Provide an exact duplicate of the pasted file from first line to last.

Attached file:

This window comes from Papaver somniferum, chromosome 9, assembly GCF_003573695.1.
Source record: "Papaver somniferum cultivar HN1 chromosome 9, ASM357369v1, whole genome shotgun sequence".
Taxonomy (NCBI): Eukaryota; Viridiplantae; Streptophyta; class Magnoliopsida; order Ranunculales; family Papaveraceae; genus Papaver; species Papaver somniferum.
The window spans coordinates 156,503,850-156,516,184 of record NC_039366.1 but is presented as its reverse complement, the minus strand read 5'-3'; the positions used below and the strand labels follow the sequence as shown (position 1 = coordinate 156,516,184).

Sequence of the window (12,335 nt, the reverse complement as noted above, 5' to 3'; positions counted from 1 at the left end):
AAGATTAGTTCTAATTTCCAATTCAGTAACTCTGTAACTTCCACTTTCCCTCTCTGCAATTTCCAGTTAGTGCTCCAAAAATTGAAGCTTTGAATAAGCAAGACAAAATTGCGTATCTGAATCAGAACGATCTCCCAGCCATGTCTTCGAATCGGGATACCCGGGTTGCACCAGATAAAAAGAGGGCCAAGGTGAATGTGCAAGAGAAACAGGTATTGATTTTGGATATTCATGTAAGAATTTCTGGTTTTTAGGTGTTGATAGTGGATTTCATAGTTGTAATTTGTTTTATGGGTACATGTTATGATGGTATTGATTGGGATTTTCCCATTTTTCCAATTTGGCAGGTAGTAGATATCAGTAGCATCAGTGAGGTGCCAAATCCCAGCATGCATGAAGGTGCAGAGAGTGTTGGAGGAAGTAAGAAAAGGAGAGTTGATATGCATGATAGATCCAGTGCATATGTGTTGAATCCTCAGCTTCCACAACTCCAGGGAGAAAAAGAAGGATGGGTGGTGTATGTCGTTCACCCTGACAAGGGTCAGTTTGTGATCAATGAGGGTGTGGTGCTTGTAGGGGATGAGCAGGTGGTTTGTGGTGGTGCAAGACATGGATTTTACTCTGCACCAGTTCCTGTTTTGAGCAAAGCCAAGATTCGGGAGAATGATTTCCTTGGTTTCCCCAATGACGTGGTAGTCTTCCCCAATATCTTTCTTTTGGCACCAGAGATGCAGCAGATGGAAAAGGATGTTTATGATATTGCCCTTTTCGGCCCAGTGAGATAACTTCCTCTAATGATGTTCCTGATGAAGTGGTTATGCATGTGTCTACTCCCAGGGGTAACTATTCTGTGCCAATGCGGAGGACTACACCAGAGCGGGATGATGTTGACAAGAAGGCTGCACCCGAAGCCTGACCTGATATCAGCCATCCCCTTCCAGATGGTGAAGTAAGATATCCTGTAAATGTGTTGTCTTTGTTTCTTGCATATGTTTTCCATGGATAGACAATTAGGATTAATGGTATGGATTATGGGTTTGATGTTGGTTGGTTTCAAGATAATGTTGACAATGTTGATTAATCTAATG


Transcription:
This window comes from Papaver somniferum, chromosome 9, assembly GCF_003573695.1.
Source record: "Papaver somniferum cultivar HN1 chromosome 9, ASM357369v1, whole genome shotgun sequence".
Taxonomy (NCBI): Eukaryota; Viridiplantae; Streptophyta; class Magnoliopsida; order Ranunculales; family Papaveraceae; genus Papaver; species Papaver somniferum.
The window spans coordinates 156,503,850-156,516,184 of record NC_039366.1 but is presented as its reverse complement, the minus strand read 5'-3'; the positions used below and the strand labels follow the sequence as shown (position 1 = coordinate 156,516,184).

Sequence of the window (12,335 nt, the reverse complement as noted above, 5' to 3'; positions counted from 1 at the left end):
AAGATTAGTTCTAATTTCCAATTCAGTAACTCTGTAACTTCCACTTTCCCTCTCTGCAATTTCCAGTTAGTGCTCCAAAAATTGAAGCTTTGAATAAGCAAGACAAAATTGCGTATCTGAATCAGAACGATCTCCCAGCCATGTCTTCGAATCGGGATACCCGGGTTGCACCAGATAAAAAGAGGGCCAAGGTGAATGTGCAAGAGAAACAGGTATTGATTTTGGATATTCATGTAAGAATTTCTGGTTTTTAGGTGTTGATAGTGGATTTCATAGTTGTAATTTGTTTTATGGGTACATGTTATGATGGTATTGATTGGGATTTTCCCATTTTTCCAATTTGGCAGGTAGTAGATATCAGTAGCATCAGTGAGGTGCCAAATCCCAGCATGCATGAAGGTGCAGAGAGTGTTGGAGGAAGTAAGAAAAGGAGAGTTGATATGCATGATAGATCCAGTGCATATGTGTTGAATCCTCAGCTTCCACAACTCCAGGGAGAAAAAGAAGGATGGGTGGTGTATGTCGTTCACCCTGACAAGGGTCAGTTTGTGATCAATGAGGGTGTGGTGCTTGTAGGGGATGAGCAGGTGGTTTGTGGTGGTGCAAGACATGGATTTTACTCTGCACCAGTTCCTGTTTTGAGCAAAGCCAAGATTCGGGAGAATGATTTCCTTGGTTTCCCCAATGACGTGGTAGTCTTCCCCAATATCTTTCTTTTGGCACCAGAGATGCAGCAGATGGAAAAGGATGTTTATGATATTGCCCTTTTCGGCCCAGTGAGATAACTTCCTCTAATGATGTTCCTGATGAAGTGGTTATGCATGTGTCTACTCCCAGGGGTAACTATTCTGTGCCAATGCGGAGGACTACACCAGAGCGGGATGATGTTGACAAGAAGGCTGCACCCGAAGCCTGACCTGATATCAGCCATCCCCTTCCAGATGGTGAAGTAAGATATCCTGTAAATGTGTTGTCTTTGTTTCTTGCATATGTTTTCCATGGATAGACAATTAGGATTAATGGTATGGATTATGGGTTTGATGTTGGTTGGTTTCAAGATAATGTTGACAATGTTGATTAATCTAATG